Which is too bad, because McEwan's talent is immense. Even with my disappointments, I had no trouble making it to the end of the book. I am hoping, however, he reins in some of his impulses next time around for a tighter, more pleasurable experience.
Nothing wrong with that as a storyline but it just doesn't hold together. There are really good parts (after all McEwan can do set pieces as well as anyone) such as the section on when Beard met his first wife. This bit was excerpted in The New Yorker. About ten or so first rate pages and there are other really good parts but overall not compelling. I just wanted Beard to get run over by a bus after about page 8.
The physics was muddled (I have a PhD and know this stuff) while the descriptions of parts of academic life (I am a prof and know about this as well) are reasonably accurate (see Goldstein's Intuition for the best recent description of life in a modern lab).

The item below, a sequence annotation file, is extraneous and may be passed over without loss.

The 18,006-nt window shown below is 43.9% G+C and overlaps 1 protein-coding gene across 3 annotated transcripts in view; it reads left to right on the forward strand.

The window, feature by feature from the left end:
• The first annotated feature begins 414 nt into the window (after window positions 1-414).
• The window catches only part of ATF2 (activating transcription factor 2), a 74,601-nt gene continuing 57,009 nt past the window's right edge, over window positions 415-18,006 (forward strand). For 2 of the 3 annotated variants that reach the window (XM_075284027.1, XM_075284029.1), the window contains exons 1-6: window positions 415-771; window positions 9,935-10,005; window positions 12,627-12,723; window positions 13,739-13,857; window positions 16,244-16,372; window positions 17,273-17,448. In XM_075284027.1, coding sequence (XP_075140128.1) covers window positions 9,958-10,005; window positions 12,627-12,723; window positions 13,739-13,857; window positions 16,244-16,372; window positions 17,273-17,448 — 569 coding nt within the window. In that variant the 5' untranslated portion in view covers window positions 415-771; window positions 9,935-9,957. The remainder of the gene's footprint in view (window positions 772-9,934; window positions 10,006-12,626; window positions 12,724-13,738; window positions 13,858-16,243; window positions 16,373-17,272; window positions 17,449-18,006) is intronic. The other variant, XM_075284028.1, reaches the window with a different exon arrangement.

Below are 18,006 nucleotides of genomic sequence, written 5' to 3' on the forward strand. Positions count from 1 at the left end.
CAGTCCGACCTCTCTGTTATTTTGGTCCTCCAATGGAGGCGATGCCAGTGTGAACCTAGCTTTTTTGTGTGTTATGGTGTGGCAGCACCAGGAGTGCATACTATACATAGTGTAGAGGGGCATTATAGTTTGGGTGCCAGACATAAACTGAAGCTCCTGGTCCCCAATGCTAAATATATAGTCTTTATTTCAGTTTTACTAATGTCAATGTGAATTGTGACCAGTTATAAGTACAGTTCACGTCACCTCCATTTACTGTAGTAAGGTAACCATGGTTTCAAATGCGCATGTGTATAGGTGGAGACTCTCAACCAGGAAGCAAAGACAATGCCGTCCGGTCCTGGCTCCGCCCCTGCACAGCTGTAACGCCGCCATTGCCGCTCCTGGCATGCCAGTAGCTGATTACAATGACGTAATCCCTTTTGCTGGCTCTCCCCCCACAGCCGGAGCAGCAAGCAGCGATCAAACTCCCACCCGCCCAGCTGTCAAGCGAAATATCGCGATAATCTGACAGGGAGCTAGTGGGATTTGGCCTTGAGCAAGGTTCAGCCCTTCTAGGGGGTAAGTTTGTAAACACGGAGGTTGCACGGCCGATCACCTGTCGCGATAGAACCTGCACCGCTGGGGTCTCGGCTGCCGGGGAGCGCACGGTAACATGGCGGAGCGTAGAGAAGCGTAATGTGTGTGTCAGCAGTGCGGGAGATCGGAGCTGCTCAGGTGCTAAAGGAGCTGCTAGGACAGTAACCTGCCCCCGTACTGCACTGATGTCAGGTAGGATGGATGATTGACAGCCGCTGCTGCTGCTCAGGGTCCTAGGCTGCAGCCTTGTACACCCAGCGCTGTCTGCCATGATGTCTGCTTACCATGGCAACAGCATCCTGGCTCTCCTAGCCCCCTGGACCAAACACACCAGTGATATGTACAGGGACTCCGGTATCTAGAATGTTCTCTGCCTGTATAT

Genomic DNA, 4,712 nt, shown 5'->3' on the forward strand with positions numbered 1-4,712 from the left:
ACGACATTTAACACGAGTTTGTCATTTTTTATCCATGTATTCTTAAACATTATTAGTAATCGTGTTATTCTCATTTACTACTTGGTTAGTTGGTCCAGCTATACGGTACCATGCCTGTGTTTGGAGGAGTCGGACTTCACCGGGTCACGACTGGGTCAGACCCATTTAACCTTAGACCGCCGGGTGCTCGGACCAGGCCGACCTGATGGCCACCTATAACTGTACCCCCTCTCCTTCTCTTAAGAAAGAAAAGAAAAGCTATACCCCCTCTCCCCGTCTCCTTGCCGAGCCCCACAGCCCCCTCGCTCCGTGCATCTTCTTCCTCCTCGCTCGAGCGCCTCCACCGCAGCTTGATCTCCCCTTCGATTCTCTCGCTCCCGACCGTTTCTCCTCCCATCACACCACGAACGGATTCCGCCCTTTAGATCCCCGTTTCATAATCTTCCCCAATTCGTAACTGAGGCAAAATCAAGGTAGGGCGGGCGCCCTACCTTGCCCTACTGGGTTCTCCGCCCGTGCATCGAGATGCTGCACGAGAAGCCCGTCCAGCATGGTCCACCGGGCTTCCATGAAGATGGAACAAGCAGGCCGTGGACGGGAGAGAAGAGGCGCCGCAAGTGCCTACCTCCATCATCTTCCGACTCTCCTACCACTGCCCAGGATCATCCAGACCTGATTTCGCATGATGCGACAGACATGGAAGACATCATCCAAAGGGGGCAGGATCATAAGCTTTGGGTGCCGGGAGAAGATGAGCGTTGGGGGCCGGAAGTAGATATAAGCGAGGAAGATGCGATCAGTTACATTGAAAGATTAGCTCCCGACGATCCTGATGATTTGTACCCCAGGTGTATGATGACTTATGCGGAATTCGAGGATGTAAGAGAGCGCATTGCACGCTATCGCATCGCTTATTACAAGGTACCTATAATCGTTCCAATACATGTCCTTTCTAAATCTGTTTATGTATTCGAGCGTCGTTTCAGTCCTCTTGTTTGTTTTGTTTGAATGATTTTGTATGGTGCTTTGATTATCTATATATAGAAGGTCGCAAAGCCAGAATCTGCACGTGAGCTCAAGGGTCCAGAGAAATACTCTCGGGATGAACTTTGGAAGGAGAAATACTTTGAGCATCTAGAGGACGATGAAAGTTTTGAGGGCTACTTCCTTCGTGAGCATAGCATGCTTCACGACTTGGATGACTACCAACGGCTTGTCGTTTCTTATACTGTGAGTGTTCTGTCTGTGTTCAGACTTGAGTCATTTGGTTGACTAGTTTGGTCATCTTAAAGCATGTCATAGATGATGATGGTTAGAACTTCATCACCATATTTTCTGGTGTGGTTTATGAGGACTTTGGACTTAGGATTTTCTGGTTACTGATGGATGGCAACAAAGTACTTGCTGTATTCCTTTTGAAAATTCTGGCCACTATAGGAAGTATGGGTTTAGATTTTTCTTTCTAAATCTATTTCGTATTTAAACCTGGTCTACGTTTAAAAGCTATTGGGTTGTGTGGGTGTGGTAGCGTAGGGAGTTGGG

I have a very high opinion many of McEwan's prior works (Atonement, Amsterdam, The Innocent, Black Dogs...) but can't recommend this one.
In classic McEwen style there is a pivot incident that changes or enhances the trajectory of Beard's life. The ensuing tragedy begets a kind of second life for him personally and publicaly. There are funny scenes in the book but no belly laughs. They're more of a one side of the mouth raised and a strangled guffaw type. Honestly this guy is so pathetic you want to jump into the book and drag him to safety, along with some of his hapless `victims'.
This wasn't one of my favorite McEwen novels but I still loved it. Especially wonderful was his description of southwest America. This is where his wry sense of humor really goes hot. The heat of this lonely area with its orange sunsets, the contrasts between the hyper cooled indoors and the stalking blanket of heat outside, the people who are at once expansive in their open hearts and provincial in their viewpoints. When you think of someone who's reached such a level as Beard's character there's a certain perception or expectation of sophistication and maturity. Beard defies such characterization. Toto's pulled the curtain away, by the end Beard is standing naked with a spotlight on him.